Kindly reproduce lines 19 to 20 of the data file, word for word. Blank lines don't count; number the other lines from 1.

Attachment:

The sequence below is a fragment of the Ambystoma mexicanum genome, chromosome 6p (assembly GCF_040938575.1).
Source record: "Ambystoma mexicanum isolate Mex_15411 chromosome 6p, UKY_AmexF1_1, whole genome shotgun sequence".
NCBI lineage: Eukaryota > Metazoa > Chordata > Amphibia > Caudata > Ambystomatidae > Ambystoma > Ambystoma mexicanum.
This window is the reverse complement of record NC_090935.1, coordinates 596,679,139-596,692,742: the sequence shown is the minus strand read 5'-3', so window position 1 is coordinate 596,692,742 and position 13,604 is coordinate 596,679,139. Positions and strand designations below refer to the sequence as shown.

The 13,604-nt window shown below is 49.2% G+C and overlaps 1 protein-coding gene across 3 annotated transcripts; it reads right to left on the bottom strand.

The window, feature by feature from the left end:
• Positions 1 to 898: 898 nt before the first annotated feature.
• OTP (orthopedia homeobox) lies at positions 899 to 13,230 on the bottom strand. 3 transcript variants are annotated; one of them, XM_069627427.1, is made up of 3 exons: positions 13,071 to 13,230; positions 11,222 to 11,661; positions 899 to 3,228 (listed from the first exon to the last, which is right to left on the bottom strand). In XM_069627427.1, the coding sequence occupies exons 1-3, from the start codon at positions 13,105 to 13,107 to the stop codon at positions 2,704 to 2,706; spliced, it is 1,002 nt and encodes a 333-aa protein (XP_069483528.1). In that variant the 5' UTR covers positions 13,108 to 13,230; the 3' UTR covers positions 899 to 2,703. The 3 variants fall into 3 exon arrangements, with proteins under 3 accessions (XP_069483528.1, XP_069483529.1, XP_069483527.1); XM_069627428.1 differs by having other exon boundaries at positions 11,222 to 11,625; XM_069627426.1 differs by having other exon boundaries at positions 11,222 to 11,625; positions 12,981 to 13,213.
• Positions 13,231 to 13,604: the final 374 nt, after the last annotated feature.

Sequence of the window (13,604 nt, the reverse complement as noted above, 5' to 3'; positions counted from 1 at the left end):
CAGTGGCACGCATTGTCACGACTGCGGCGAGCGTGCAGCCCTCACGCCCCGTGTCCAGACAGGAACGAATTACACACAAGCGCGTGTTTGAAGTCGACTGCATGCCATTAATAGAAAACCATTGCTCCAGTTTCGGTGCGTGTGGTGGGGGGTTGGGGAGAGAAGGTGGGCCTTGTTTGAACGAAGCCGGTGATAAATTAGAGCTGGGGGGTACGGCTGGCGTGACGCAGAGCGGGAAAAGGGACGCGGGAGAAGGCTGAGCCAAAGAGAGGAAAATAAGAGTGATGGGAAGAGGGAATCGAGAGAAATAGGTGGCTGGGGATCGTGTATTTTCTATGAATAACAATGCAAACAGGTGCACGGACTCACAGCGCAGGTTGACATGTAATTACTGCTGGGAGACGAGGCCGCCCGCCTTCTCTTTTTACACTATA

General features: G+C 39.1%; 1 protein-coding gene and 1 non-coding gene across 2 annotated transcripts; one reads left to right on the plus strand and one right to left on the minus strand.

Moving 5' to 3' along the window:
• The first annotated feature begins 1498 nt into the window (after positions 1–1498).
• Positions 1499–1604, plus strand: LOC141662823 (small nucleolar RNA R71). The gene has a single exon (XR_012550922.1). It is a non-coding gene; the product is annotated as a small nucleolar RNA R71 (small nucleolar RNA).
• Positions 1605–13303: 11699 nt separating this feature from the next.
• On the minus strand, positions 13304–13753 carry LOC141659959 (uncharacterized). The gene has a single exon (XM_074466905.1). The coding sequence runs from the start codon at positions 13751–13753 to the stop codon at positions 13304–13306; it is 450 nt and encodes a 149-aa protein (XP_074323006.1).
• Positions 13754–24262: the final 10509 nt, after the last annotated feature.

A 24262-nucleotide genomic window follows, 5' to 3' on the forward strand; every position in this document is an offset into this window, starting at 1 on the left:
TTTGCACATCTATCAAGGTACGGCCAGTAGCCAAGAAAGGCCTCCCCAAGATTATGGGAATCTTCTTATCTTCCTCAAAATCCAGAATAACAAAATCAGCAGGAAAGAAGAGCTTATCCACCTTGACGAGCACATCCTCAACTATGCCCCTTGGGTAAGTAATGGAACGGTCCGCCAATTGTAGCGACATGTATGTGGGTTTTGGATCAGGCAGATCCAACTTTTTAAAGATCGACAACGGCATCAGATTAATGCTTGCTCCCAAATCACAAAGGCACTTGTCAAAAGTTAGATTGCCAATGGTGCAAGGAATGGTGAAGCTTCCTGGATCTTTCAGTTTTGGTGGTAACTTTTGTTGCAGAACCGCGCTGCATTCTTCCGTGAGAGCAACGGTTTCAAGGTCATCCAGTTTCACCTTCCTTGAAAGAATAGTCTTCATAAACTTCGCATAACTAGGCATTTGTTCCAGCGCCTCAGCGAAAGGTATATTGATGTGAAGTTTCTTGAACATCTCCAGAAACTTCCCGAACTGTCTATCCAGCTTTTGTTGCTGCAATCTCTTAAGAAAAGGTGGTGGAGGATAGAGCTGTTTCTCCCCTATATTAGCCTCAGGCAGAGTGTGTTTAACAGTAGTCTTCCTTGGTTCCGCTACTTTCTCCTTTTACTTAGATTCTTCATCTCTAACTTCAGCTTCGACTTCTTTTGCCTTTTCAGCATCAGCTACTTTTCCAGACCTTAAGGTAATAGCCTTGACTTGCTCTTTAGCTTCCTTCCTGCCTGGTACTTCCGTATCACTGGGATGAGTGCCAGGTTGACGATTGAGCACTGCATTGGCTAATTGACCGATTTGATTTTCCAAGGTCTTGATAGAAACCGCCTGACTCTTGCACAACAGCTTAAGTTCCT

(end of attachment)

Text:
A 24262-nucleotide genomic window follows, 5' to 3' on the forward strand; every position in this document is an offset into this window, starting at 1 on the left:
TTTGCACATCTATCAAGGTACGGCCAGTAGCCAAGAAAGGCCTCCCCAAGATTATGGGAATCTTCTTATCTTCCTCAAAATCCAGAATAACAAAATCAGCAGGAAAGAAGAGCTTATCCACCTTGACGAGCACATCCTCAACTATGCCCCTTGGGTAAGTAATGGAACGGTCCGCCAATTGTAGCGACATGTATGTGGGTTTTGGATCAGGCAGATCCAACTTTTTAAAGATCGACAACGGCATCAGATTAATGCTTGCTCCCAAATCACAAAGGCACTTGTCAAAAGTTAGATTGCCAATGGTGCAAGGAATGGTGAAGCTTCCTGGATCTTTCAGTTTTGGTGGTAACTTTTGTTGCAGAACCGCGCTGCATTCTTCCGTGAGAGCAACGGTTTCAAGGTCATCCAGTTTCACCTTCCTTGAAAGAATAGTCTTCATAAACTTCGCATAACTAGGCATTTGTTCCAGCGCCTCAGCGAAAGGTATATTGATGTGAAGTTTCTTGAACATCTCCAGAAACTTCCCGAACTGTCTATCCAGCTTTTGTTGCTGCAATCTCTTAAGAAAAGGTGGTGGAGGATAGAGCTGTTTCTCCCCTATATTAGCCTCAGGCAGAGTGTGTTTAACAGTAGTCTTCCTTGGTTCCGCTACTTTCTCCTTTTACTTAGATTCTTCATCTCTAACTTCAGCTTCGACTTCTTTTGCCTTTTCAGCATCAGCTACTTTTCCAGACCTTAAGGTAATAGCCTTGACTTGCTCTTTAGCTTCCTTCCTGCCTGGTACTTCCGTATCACTGGGATGAGTGCCAGGTTGACGATTGAGCACTGCATTGGCTAATTGACCGATTTGATTTTCCAAGGTCTTGATAGAAACCGCCTGACTCTTGCACAACAGCTTAAGTTCCT